Lakeland hashes out details of school funding

The Lakeland city board met for more than three and a half hours in a July 9 work session to hash out details of the $20 million funding for the new middle school, whether to take partial ownership of a county road, possible trash contract changes, the priorities in road paving, and control of door-to-door sales in the city limits, among other issues.

Middle school funding

cost-of-educationLakeland will borrow $20 million through the issuance of general obligation capital outlay notes to help pay for design and construction of the city’s new middle school, if the funding resolution is approved at the board’s July 21 business meeting. Repayment would be over 12 years. Capital outlay notes do not require a referendum.

Lauren Lowe, financial analyst for the PFM consulting firm, said current interest rates would be about 2.92 to 3 percent, and the market has been relatively stable. At 3 percent, the cumulative interest cost would be about $4.5 million over the life of the loan, assuming there is no prepayment or refinancing.

She explained that the goal with these capital outlay notes is to preserve as much prepayment ability as possible without incurring excessive expenses. As it stands currently, the sweet spot is about seven and one-half years into the project for the city to prepay if that’s feasible at the time.

She asked for the flexibility to evaluate the market when it’s closer to the date that the notes are actually issued. This would allow her to determine whether the city could get more aggressive and go with five years rather than the current seven and one-half years.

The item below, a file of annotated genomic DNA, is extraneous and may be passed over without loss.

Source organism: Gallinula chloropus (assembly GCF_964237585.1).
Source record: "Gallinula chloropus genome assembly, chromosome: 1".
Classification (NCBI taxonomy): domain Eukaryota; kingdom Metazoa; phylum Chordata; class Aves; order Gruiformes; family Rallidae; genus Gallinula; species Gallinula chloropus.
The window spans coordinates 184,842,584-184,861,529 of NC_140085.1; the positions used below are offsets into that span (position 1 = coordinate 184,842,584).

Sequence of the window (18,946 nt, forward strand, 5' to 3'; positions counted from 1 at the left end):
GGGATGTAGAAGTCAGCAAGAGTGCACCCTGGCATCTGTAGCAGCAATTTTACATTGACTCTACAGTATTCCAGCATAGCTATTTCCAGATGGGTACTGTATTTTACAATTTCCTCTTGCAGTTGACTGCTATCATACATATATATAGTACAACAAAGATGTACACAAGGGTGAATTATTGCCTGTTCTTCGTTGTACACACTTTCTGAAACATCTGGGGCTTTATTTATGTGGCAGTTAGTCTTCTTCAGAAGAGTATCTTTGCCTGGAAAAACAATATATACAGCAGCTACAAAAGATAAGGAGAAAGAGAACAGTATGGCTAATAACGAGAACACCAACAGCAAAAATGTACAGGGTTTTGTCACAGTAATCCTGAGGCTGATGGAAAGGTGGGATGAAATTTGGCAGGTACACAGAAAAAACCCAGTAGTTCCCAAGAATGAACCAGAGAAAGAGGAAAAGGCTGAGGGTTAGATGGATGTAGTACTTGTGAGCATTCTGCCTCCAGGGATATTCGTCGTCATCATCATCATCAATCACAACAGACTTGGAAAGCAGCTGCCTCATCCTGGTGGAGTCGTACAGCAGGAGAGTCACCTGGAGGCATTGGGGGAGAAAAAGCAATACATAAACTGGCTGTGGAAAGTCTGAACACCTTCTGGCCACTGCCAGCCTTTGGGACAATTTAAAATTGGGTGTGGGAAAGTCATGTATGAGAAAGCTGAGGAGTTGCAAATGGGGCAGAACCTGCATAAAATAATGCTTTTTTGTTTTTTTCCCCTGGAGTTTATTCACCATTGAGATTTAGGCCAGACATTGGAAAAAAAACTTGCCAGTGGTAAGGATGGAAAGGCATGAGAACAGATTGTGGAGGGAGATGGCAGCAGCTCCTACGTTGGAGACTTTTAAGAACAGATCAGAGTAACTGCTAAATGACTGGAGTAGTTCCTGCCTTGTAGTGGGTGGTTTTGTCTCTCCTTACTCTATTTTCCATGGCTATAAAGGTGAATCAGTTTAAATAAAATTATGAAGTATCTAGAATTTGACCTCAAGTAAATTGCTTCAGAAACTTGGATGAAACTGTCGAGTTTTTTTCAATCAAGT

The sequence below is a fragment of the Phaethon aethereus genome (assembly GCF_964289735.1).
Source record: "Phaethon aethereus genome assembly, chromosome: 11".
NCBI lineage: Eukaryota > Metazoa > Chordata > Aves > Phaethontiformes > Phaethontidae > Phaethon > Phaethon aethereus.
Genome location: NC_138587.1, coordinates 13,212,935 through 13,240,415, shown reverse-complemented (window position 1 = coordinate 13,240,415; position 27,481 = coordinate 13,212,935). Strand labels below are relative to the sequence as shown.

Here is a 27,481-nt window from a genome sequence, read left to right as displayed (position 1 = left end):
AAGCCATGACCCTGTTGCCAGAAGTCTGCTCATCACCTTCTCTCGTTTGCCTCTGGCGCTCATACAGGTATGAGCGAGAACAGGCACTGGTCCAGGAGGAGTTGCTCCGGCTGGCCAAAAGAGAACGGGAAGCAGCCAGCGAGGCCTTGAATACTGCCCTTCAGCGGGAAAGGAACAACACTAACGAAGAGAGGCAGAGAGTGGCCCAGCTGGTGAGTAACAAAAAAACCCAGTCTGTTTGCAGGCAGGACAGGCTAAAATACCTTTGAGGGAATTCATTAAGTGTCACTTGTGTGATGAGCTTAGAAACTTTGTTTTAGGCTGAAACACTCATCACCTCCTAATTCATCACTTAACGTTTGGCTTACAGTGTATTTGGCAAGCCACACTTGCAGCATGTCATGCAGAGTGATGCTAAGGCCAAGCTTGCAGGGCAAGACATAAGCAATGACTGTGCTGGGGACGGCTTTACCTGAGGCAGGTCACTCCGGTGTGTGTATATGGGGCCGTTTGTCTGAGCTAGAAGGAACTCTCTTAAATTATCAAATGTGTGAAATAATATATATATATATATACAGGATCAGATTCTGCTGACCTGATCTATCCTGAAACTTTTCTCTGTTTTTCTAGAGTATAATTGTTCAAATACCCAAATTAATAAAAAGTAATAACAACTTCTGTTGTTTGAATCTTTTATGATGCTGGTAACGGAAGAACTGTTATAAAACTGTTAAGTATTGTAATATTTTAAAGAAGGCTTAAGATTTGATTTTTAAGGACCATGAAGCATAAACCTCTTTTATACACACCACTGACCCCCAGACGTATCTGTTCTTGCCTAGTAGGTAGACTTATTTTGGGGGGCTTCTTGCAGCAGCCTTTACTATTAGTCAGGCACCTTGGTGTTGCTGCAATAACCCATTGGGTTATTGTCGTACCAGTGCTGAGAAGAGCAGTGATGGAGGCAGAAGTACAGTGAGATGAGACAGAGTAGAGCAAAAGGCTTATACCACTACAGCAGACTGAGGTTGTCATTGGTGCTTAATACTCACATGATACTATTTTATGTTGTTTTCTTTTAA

City manager Jim Atkinson said at a 5 percent interest rate the project would cost the equivalent of a $0.72 property tax rate per $100 of Lakeland homes’ assessed value. (That number comes from the new $0.55 property tax increase approved June 11, the original $0.10 property tax allocated for schools in 2012, and the $0.08 property tax equivalent of a half-cent sales tax allocated for schools in 2012. That adds up to $0.73, and usage of one penny of the amount has not been designated yet.)

If the interest rate is around 3 percent, as currently anticipated, the cost would be the equivalent of a $0.65 property tax rate, Atkinson said.

City finance director Jessica Millspaugh said the July 21 meeting will also include first reading of an ordinance amending the 2015-16 budget. The amendment will include the $20 million in general fund revenue and expenditures to be transferred to the school system for the middle school project.

Commissioner Randy Nicholson once again objected to the use of 12-year capital outlay notes for the school, preferring a 20- or 30-year bond issuance that would cost less annually but more overall than the capital outlay note method.

Trash contract

The city’s contract with Republic Services has dropped from $15.54 monthly per household to $14.94, based on a drop in fuel costs. The board agreed that many citizens want to add unlimited yard waste pickup, which would add $3.80 per household. The change might require a third pickup date (in addition to the dates for recycling and regular trash pickups).
Commissioner Gene Torrey also suggesting giving citizens the option of bringing their extra yard waste to the rolloff (a large blue dumpster) behind city hall. The board will hold a discussion with Republic on the cost of the city’s trash pickup needs at the July 21 board meeting.

Road paving

Citizens are quick to call city hall when roads near their home are in poor condition, and Lakeland has gotten its fair share of such calls.

“Road paving has been a big issue, obviously,” Atkinson said. “Now, we haven’t done a lot of paving in the past.”

Two recently completed projects were at Lakeland Estates (Pine Point Road) and Chapel Hill Road (off Chambers Chapel Road) in the budget year that closed June 30. They were rated as the worst roads in a recent Municipal Technol-ogy Advisory Service (MTAS) study that evaluated and prioritized the repair needs of each Lakeland street on a 1-10 scale (with 1 being the worst). The study also estimated the cost for repairs or repaving.

The list prioritizes both minor repairs and full repaving projects.